Archive for the ‘Drug laws’ Category
Juan Thompson reports in The Intercept:
The Michigan State Police Forensic Science Division finds itself embroiled in scandal as newly released emails paint a picture of a crime lab in turmoil over how to classify marijuana. Attorneys and medical marijuana advocates accuse Michigan prosecutors of pressuring the state’s crime lab to falsely classify the origins of THC found in hash oils and marijuana edibles as “origin unknown.”
Prosecutors exploited the ambiguity to charge medical marijuana users for possession of synthetic THC, despite the fact that the personal use of medical marijuana has been legal in Michigan since it was approved by voters in 2008. Under Michigan law, possession of synthetic THC constitutes a felony, whereas possession of marijuana and its derivatives by someone who is not a licensed medical marijuana user is a misdemeanor.
The emails were obtained by Michael Komorn, lead lawyer for Max Lorincz, a medical marijuana patient who lost custody of his child and now faces felony charges after the lab’s misleading classification of hash oil found in his home.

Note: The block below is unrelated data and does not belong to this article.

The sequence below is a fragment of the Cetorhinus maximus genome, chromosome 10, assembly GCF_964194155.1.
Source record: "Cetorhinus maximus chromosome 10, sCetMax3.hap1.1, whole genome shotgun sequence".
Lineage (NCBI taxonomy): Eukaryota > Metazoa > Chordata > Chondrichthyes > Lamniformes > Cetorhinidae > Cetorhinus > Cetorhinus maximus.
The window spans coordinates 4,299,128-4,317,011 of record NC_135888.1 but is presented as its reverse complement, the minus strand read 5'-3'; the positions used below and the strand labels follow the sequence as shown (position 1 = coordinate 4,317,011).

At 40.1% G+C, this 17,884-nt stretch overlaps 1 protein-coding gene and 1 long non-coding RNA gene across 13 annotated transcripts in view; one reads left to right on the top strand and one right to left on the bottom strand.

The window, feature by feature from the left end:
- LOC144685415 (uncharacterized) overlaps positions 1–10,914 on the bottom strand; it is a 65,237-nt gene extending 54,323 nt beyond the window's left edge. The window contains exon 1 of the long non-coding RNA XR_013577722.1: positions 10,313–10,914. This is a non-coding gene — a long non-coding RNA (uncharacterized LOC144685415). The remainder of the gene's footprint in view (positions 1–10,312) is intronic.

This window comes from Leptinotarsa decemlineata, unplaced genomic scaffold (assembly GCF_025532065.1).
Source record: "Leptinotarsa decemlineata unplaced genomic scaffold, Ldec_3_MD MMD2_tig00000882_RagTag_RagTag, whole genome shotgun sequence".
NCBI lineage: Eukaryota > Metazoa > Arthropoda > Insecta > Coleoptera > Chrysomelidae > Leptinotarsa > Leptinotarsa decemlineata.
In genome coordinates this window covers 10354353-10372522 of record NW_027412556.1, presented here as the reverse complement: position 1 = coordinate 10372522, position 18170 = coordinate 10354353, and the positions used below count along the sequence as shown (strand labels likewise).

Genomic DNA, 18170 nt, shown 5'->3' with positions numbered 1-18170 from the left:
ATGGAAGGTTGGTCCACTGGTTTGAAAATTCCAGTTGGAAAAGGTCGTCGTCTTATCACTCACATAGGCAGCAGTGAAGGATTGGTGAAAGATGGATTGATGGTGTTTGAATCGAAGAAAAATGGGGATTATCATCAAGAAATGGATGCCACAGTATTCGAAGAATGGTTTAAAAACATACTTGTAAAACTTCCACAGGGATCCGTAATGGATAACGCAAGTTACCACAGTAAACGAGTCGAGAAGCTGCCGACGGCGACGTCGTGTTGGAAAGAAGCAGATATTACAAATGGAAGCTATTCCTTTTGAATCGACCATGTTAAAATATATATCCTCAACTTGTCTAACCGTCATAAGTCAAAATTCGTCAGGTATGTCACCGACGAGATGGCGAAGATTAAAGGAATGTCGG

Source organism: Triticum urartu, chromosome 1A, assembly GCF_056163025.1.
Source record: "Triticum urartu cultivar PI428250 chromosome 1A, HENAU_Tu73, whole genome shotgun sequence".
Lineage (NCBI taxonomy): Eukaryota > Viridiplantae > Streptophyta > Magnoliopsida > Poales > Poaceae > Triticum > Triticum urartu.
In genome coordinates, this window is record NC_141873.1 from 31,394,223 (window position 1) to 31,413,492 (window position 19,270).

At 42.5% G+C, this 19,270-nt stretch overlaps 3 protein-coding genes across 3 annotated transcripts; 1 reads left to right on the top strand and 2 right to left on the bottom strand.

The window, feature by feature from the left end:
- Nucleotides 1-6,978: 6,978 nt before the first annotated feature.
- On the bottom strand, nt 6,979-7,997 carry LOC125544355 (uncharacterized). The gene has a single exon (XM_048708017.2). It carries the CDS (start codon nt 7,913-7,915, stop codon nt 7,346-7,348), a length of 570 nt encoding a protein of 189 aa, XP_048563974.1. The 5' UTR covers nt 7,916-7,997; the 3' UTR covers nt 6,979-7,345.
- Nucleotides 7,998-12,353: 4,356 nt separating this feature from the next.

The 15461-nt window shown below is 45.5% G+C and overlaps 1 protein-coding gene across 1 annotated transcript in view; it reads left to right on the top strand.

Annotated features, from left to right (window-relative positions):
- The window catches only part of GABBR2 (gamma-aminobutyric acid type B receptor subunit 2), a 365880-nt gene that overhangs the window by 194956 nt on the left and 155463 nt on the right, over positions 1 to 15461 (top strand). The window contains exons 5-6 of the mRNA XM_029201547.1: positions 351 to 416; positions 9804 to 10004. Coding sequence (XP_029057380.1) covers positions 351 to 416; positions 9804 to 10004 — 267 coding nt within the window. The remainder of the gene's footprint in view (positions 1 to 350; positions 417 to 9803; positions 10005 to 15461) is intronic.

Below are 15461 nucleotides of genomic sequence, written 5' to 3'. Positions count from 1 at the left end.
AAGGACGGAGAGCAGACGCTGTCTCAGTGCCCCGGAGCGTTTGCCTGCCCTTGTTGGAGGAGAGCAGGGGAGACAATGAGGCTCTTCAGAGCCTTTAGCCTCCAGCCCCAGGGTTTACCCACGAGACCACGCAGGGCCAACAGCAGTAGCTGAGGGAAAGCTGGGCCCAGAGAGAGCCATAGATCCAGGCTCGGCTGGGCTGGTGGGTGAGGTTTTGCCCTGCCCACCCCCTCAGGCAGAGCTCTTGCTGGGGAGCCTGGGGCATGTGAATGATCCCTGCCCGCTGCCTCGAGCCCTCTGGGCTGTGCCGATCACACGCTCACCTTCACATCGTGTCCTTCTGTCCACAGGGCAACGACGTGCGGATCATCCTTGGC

“I’d never seen a lab report reporting origin unknown,” Komorn told The Intercept. “What was produced for us was the most unbelievable set of documents I’ve ever seen.”
The emails show that as Michigan forensic scientists debated how to classify oil and wax produced from marijuana plants, they were pressured by police and prosecutors to classify the products in a way that would facilitate harsher drug convictions.
“It is highly doubtful,” a forensic scientist named Scott Penabaker wrote in May 2013, “that any of these Med. Mari. products we are seeing have THC that was synthesized. This would be completely impractical.” And in February 2014, the supervisor of Lansing, Michigan’s controlled substances unit, Bradley Choate, wrote that a misleading identification of THC “could lead to the wrong charge of possession of synthetic THC and the ultimate wrongful conviction of an individual.” Lab inspector John Bowen, referring to the THC in edibles and oils, agreed: “Is it likely that someone went to the trouble to manufacture THC and two other cannabinoids, mix them up, and bake them into a pan of brownies? Of course not.”
Despite the unlikelihood that Lorincz and others were somehow cooking up synthetic THC, Andy Fias, a state police lieutenant with West Michigan’s regional drug task force, reached out to the Forensic Science Division in January 2015. “We are encountering a significant amount of THC wax and oil,” he wrote. “If we were to seized [sic] the wax/oil from a card carrying patient or caregiver and it comes back as marijuana, we will not have PC [probable cause] for the arrests.” . . .